When you see a word like "Special" you have to wonder what it could mean. What is so special about this version of the game? Why should I buy this over the decidedly not special version found on another system? Will the game come with extra levels or a brand new mode? These are the questions that pop into your head as you hold that box marked "Special". In the case of Atomic Robo-Kid the word "Special" meant that this version was closest to the arcade game. So, in fact, there is actually nothing special about this game. If anything it's the inferior versions found on other consoles that should be using the word "Special" to described their sad port.
Of course, arguing over which port is better is ultimately pointless. Both the Genesis and PC Engine version are solid action games, and looking back at it now it's hard to tell the difference between the two. When it comes right down to it I saw no reason why this game should use the word "Special," the game felt perfectly normal to me.
Atomic Robo-Kid Special is a fantastic variation on the tried and true 2D shooter. Instead of having the game push you forward, you advance through the levels at your own pace, offering you a sense of freedom that games like Gradius and R-Type could not provide. Because you are in control of advancing through the levels, you will have to worry about enemies coming from the front and the back. In a nice twist on the genre, Atomic Robo-Kid makes you worry as much about what's coming up on your rear as what's in front of you.
Like all 2D shooters, Atomic Robo-Kid features several standard power-ups, including a powerful laser weapon, a spread gun and little grenades you can toss in any direction. The developers have done an excellent job of giving you reasons to use each of the four power-ups. It's clear that some thought has been put into each of these weapons, which is not something I can say about most 2D shooters from that era. And while none of the power-ups are especially original, they all feel unique thanks to the game's close-quarters combat.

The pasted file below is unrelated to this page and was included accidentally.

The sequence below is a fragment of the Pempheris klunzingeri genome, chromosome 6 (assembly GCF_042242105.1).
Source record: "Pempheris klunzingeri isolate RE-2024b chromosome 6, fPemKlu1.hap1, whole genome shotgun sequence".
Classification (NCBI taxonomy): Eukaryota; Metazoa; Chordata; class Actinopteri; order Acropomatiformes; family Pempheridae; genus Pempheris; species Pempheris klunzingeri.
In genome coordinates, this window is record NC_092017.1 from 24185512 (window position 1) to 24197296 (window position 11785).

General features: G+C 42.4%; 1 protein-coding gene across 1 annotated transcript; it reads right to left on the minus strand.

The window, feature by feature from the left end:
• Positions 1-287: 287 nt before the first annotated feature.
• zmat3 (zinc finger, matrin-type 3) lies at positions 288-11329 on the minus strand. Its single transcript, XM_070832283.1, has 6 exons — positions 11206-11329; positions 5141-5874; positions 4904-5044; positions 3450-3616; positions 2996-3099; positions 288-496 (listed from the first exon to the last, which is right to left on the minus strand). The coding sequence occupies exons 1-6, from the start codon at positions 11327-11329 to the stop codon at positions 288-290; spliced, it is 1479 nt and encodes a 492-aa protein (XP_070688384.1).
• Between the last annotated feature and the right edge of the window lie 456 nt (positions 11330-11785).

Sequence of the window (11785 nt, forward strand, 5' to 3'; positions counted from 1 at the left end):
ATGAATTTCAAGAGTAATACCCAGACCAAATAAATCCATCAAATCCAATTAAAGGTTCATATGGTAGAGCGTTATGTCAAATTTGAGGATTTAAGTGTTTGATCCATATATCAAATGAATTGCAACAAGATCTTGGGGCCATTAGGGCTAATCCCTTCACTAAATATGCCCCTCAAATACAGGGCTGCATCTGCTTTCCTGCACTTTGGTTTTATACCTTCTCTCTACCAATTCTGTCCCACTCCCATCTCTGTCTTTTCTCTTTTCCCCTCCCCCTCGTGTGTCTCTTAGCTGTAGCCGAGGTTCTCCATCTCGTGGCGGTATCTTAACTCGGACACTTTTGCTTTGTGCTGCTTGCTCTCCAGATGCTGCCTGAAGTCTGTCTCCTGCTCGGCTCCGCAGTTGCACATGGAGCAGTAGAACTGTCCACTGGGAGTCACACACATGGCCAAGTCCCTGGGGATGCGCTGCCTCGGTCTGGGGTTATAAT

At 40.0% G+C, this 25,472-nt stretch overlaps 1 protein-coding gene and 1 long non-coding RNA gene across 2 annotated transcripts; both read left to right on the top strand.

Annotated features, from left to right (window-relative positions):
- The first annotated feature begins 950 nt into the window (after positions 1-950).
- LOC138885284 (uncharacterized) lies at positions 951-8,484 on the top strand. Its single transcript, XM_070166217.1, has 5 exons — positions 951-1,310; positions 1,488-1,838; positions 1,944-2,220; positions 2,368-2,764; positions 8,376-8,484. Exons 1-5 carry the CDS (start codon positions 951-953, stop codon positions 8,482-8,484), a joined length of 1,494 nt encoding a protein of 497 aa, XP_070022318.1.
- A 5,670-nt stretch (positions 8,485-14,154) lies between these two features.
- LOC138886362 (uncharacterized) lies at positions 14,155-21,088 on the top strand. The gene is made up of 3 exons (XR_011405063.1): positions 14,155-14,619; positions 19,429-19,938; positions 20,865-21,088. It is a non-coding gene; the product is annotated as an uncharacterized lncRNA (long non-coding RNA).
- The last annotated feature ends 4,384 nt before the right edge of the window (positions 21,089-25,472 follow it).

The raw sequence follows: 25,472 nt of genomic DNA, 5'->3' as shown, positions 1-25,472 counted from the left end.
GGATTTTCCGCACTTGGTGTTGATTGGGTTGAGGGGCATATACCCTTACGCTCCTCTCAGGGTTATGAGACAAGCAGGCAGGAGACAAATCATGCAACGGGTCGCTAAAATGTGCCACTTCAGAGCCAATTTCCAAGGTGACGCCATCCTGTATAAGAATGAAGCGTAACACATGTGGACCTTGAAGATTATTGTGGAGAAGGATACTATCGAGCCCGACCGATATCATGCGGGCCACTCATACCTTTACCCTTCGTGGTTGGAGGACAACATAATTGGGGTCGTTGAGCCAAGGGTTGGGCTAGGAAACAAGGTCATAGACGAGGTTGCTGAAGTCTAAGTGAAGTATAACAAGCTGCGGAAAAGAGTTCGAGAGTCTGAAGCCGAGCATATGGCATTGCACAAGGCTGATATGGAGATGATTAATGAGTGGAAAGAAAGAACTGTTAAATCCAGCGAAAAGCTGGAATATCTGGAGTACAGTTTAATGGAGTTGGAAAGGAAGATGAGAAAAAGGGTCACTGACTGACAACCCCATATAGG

Along with the standard levels you get a number of large and challenging boss characters. Most of them take place in a closed off room that will require all of your navigating know-how if you want to win. On top of the standard large bosses, you will will occasionally find yourself locked in a one-on-one battle against a similar robot character. In these Pong-like matches, you stay on your side of the level and try to shoot the other character. It sounds easy, but the game's smart AI makes this task extremely challenging. It's a shame the developers didn't do more with this mini-boss mode, but I definitely like the break in action that this diversion provides.
Like the Genesis version, Atomic Robo-Kid Special for the PC Engine looks almost exactly like the arcade original. The backgrounds are varied and detailed, the character is memorable and the whole art direction just feels different from all other space shooters. The game doesn't get nearly the amount of credit it deserves for flipping the cliches of the shooter genre on their side and giving us a bizarre, yet wonderful action game. Aside for the game's short length, the only real complaint I have with this game is the easy difficulty. I'm not expecting the game to be as hard as R-Type, but I feel that Atomic Robo-Kid Special swings a little too far in the other direction.
Atomic Robo-Kid Special is a phenomenal 2D shooter on a system known for its phenomenal 2D shooters. Just because this arcade shooter doesn't have a big name, that's not reason to avoid one of the console's very best action games. With its innovative gameplay, exciting boss battles and tension-filled close combat fire fights, Atomic Robo-Kid Special is a game that no shooter fan should go without.